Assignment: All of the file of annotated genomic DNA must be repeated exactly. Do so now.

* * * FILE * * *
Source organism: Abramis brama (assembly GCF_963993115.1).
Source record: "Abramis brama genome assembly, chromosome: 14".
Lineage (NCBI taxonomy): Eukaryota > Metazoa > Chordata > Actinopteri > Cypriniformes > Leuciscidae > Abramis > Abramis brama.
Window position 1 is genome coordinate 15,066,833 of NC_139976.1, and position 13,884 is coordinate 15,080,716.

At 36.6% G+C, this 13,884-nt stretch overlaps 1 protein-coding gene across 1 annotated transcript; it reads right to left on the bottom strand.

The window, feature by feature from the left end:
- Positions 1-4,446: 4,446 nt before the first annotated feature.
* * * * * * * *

Source organism: Abramis brama (assembly GCF_963993115.1).
Source record: "Abramis brama genome assembly, chromosome: 14".
Lineage (NCBI taxonomy): Eukaryota > Metazoa > Chordata > Actinopteri > Cypriniformes > Leuciscidae > Abramis > Abramis brama.
Window position 1 is genome coordinate 15,066,833 of NC_139976.1, and position 13,884 is coordinate 15,080,716.

At 36.6% G+C, this 13,884-nt stretch overlaps 1 protein-coding gene across 1 annotated transcript; it reads right to left on the bottom strand.

The window, feature by feature from the left end:
- Positions 1-4,446: 4,446 nt before the first annotated feature.